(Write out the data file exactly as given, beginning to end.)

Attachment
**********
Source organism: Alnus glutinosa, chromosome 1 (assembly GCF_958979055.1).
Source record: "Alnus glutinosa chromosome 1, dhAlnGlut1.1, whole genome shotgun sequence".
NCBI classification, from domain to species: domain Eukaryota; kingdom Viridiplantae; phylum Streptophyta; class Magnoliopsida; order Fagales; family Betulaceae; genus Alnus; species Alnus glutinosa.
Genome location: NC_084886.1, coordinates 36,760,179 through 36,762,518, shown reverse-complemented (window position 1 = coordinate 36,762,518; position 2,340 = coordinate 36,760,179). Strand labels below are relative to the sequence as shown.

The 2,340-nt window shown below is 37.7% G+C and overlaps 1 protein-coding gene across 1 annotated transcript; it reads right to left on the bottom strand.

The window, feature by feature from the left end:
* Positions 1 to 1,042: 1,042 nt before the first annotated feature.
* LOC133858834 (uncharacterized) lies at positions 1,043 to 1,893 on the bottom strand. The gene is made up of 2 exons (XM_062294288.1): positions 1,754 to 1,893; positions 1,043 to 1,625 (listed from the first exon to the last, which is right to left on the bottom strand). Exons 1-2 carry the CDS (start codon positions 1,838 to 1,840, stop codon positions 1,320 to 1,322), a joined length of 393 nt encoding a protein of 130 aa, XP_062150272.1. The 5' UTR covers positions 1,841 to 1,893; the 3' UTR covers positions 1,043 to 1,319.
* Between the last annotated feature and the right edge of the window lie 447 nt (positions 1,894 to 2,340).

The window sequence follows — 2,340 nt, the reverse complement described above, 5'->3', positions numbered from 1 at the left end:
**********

Source organism: Alnus glutinosa, chromosome 1 (assembly GCF_958979055.1).
Source record: "Alnus glutinosa chromosome 1, dhAlnGlut1.1, whole genome shotgun sequence".
NCBI classification, from domain to species: domain Eukaryota; kingdom Viridiplantae; phylum Streptophyta; class Magnoliopsida; order Fagales; family Betulaceae; genus Alnus; species Alnus glutinosa.
Genome location: NC_084886.1, coordinates 36,760,179 through 36,762,518, shown reverse-complemented (window position 1 = coordinate 36,762,518; position 2,340 = coordinate 36,760,179). Strand labels below are relative to the sequence as shown.

The 2,340-nt window shown below is 37.7% G+C and overlaps 1 protein-coding gene across 1 annotated transcript; it reads right to left on the bottom strand.

The window, feature by feature from the left end:
* Positions 1 to 1,042: 1,042 nt before the first annotated feature.
* LOC133858834 (uncharacterized) lies at positions 1,043 to 1,893 on the bottom strand. The gene is made up of 2 exons (XM_062294288.1): positions 1,754 to 1,893; positions 1,043 to 1,625 (listed from the first exon to the last, which is right to left on the bottom strand). Exons 1-2 carry the CDS (start codon positions 1,838 to 1,840, stop codon positions 1,320 to 1,322), a joined length of 393 nt encoding a protein of 130 aa, XP_062150272.1. The 5' UTR covers positions 1,841 to 1,893; the 3' UTR covers positions 1,043 to 1,319.
* Between the last annotated feature and the right edge of the window lie 447 nt (positions 1,894 to 2,340).

The window sequence follows — 2,340 nt, the reverse complement described above, 5'->3', positions numbered from 1 at the left end: